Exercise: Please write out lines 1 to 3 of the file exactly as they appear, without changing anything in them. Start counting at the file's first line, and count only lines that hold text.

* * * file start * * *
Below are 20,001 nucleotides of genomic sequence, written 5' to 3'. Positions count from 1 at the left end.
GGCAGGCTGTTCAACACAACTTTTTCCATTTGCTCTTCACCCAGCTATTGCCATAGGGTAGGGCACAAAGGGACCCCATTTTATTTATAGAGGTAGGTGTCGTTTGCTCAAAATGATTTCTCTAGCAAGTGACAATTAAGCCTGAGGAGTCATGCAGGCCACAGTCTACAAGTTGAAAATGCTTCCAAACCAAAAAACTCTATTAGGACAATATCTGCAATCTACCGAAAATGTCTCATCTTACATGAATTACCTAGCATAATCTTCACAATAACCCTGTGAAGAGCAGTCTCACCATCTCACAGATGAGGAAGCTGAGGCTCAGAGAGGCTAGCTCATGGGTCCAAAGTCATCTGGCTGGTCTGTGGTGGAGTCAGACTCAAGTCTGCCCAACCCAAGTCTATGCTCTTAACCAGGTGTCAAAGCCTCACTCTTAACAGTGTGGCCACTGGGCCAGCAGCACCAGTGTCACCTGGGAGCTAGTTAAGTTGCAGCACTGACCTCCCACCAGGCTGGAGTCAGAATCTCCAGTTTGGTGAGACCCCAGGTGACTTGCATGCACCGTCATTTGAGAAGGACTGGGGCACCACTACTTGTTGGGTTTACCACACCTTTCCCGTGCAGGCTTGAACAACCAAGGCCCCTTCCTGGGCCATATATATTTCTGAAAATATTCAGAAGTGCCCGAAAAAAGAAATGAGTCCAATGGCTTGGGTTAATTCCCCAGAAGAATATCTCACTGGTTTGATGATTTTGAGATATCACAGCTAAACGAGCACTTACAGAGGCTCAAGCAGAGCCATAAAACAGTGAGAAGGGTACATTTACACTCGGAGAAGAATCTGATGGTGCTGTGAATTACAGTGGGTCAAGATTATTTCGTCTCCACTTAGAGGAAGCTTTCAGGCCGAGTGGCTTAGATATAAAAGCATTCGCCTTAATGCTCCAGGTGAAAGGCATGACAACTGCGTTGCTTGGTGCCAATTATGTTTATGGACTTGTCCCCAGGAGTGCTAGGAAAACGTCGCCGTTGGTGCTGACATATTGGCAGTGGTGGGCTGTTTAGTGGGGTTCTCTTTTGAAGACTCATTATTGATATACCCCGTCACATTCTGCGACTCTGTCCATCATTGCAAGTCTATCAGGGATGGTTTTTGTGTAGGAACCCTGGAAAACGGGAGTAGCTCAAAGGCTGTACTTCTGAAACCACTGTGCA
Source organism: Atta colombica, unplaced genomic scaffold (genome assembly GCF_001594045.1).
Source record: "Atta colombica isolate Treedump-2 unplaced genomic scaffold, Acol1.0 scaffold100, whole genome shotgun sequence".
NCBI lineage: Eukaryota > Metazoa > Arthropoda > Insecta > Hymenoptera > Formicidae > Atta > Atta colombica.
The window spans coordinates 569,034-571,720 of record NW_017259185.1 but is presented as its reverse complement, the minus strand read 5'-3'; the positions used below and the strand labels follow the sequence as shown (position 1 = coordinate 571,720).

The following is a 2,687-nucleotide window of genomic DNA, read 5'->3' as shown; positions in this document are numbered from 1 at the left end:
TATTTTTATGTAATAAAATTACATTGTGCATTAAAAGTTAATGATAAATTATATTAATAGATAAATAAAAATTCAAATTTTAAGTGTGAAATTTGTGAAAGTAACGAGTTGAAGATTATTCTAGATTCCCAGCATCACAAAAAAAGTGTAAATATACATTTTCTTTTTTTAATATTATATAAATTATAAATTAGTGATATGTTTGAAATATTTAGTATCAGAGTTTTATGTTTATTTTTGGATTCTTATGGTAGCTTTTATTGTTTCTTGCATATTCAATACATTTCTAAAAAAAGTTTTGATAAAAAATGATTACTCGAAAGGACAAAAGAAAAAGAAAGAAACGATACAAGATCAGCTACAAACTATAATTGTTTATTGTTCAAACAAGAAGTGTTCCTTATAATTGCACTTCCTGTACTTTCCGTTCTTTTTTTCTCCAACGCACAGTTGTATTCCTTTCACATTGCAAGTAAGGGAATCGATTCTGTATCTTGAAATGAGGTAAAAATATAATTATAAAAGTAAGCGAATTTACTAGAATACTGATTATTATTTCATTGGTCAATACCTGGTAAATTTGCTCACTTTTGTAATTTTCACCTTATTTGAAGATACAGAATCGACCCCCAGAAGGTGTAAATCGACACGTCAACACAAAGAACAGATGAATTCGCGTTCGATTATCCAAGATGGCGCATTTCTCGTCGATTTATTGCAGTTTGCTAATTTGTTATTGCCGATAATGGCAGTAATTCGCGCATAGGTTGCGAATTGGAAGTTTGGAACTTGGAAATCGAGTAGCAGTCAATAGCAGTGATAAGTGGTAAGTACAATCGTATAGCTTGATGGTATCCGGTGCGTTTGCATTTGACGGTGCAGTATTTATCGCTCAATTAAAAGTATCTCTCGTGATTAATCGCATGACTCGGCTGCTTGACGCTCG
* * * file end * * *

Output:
Below are 20,001 nucleotides of genomic sequence, written 5' to 3'. Positions count from 1 at the left end.
GGCAGGCTGTTCAACACAACTTTTTCCATTTGCTCTTCACCCAGCTATTGCCATAGGGTAGGGCACAAAGGGACCCCATTTTATTTATAGAGGTAGGTGTCGTTTGCTCAAAATGATTTCTCTAGCAAGTGACAATTAAGCCTGAGGAGTCATGCAGGCCACAGTCTACAAGTTGAAAATGCTTCCAAACCAAAAAACTCTATTAGGACAATATCTGCAATCTACCGAAAATGTCTCATCTTACATGAATTACCTAGCATAATCTTCACAATAACCCTGTGAAGAGCAGTCTCACCATCTCACAGATGAGGAAGCTGAGGCTCAGAGAGGCTAGCTCATGGGTCCAAAGTCATCTGGCTGGTCTGTGGTGGAGTCAGACTCAAGTCTGCCCAACCCAAGTCTATGCTCTTAACCAGGTGTCAAAGCCTCACTCTTAACAGTGTGGCCACTGGGCCAGCAGCACCAGTGTCACCTGGGAGCTAGTTAAGTTGCAGCACTGACCTCCCACCAGGCTGGAGTCAGAATCTCCAGTTTGGTGAGACCCCAGGTGACTTGCATGCACCGTCATTTGAGAAGGACTGGGGCACCACTACTTGTTGGGTTTACCACACCTTTCCCGTGCAGGCTTGAACAACCAAGGCCCCTTCCTGGGCCATATATATTTCTGAAAATATTCAGAAGTGCCCGAAAAAAGAAATGAGTCCAATGGCTTGGGTTAATTCCCCAGAAGAATATCTCACTGGTTTGATGATTTTGAGATATCACAGCTAAACGAGCACTTACAGAGGCTCAAGCAGAGCCATAAAACAGTGAGAAGGGTACATTTACACTCGGAGAAGAATCTGATGGTGCTGTGAATTACAGTGGGTCAAGATTATTTCGTCTCCACTTAGAGGAAGCTTTCAGGCCGAGTGGCTTAGATATAAAAGCATTCGCCTTAATGCTCCAGGTGAAAGGCATGACAACTGCGTTGCTTGGTGCCAATTATGTTTATGGACTTGTCCCCAGGAGTGCTAGGAAAACGTCGCCGTTGGTGCTGACATATTGGCAGTGGTGGGCTGTTTAGTGGGGTTCTCTTTTGAAGACTCATTATTGATATACCCCGTCACATTCTGCGACTCTGTCCATCATTGCAAGTCTATCAGGGATGGTTTTTGTGTAGGAACCCTGGAAAACGGGAGTAGCTCAAAGGCTGTACTTCTGAAACCACTGTGCA
Source organism: Atta colombica, unplaced genomic scaffold (genome assembly GCF_001594045.1).